Even cheap lessons need to be valuable so make sure you get enough back to justify the cost. My lessons aren't cheap but are worth every penny.


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#2043359 - 03/05/13 01:39 PM Re: Lessons - what's your process? [Re: LizAnne]  
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Well my teacher is actually younger than I am so it was a bit odd but I think you can express what you need. Like my teacher usually has a plan to follow with me but I feel I need something , she is happy to hear me and work on that like I wanted to develop a practice plan for 1 hour a day besides the song I am working on, so we did that last week.
For the most part, while working on a song, I bring up any issues I am having and she works with me on that section and maybe recommend something to practice to help with that rough spot. Then I play the whole thing and she takes notes during my performance.
So far so good. Just feels funny when I am the oldest person during recitals laugh


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#2043419 - 03/05/13 03:54 PM Re: Lessons - what's your process? [Re: LizAnne]  
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Originally Posted by LizAnne

For example, I can hack my way through songs and figure out the notes and fingering on my own. I don't need her help with that. I do need her help with dynamics, technique, polishing, and that sort of thing.

She expects to spend the lesson guiding me as I hack my way through a new song, sight reading it. Stressful. Not helpful.



Just to throw another idea out there: How about learning a new piece that you both agree on and try her method? You might pick up a few tips that could be quite useful. It sounds like learning new pieces are stressful to you, so maybe should give it a shot. Perhaps you could spend half the lesson on that, and the other half doing it your way.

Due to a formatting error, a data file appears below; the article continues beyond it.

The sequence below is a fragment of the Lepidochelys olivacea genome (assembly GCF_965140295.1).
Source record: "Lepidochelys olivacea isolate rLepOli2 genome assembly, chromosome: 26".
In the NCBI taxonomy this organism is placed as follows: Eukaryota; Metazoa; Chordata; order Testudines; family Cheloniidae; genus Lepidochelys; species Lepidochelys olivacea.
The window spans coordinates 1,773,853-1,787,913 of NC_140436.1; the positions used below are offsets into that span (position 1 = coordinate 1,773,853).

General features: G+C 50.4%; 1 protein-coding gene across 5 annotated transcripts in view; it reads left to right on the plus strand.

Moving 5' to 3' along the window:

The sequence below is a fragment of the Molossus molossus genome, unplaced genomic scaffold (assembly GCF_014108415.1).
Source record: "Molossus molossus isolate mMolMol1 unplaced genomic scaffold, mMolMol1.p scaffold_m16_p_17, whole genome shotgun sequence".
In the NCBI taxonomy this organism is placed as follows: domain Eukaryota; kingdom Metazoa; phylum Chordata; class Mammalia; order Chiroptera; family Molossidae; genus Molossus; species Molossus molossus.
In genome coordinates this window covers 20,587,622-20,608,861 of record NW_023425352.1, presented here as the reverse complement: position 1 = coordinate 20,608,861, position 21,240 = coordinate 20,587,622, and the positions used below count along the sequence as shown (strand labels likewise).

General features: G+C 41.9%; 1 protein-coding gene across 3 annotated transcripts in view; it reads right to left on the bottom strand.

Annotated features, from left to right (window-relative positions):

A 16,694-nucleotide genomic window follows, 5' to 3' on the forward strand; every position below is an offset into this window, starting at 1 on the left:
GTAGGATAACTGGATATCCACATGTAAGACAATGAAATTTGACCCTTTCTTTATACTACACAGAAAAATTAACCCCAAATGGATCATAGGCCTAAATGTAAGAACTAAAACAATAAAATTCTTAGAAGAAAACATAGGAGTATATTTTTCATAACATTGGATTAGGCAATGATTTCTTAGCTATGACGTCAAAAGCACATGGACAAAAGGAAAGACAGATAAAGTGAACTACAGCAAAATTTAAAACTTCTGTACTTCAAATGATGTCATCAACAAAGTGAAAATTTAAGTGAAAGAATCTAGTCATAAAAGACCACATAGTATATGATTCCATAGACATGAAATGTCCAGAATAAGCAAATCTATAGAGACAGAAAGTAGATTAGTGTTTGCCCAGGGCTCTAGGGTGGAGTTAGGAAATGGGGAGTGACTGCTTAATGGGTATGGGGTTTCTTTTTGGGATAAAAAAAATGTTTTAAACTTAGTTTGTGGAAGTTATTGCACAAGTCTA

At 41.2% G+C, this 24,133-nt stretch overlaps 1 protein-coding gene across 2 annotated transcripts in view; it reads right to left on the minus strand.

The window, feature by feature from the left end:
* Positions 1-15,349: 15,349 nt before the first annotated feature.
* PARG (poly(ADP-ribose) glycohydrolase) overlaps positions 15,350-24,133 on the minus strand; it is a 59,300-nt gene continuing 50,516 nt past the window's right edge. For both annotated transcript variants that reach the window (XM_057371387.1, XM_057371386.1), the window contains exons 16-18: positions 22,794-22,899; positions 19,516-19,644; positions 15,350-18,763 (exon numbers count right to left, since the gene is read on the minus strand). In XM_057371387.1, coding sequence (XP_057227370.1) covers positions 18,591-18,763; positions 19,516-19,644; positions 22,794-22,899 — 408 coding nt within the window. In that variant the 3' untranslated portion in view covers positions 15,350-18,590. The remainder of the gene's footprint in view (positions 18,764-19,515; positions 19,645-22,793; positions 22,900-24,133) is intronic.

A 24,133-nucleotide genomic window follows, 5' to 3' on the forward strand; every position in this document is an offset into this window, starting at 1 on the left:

My lessons are at a local music school. If my teacher has to miss a lesson, they send in a sub. While they aim to follow my teacher's method, I always ask how they might differ if I can sense that they might have a different idea about something. You'd be surprised at the random things you pick up that could help you.

#2043518 - 03/05/13 07:45 PM Re: Lessons - what's your process? [Re: LizAnne]  
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My teacher has been teaching for over 35 years, and here's how my lessons go.

We usually work on sight-reading and/or technique. When sight-reading, she chooses some tune, and has me play it. She almost always has some important observation about why I'm having problems, and what I can do to fix them. For example, she'll notice that I'm not leaving things out well, when I get into trouble. Or she'll notice that I sometimes have trouble instantly recognizing which octave a note is in (e.g. I'll play a C5 instead of a C6). Or she'll explain that I need to be recognizing which chords will be coming up in the piece.

I'm amazed at how many important things she finds.

With technique, she usually notices something that I'm not doing right, demonstrates how I should do it, and guides me. It's frustrating because it's hard to get it just right.

Hope that helps.

#2043604 - 03/05/13 10:32 PM Re: Lessons - what's your process? [Re: AimeeO]  
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Originally Posted by AimeeO

Just to throw another idea out there: How about learning a new piece that you both agree on and try her method? You might pick up a few tips that could be quite useful. It sounds like learning new pieces are stressful to you, so maybe should give it a shot.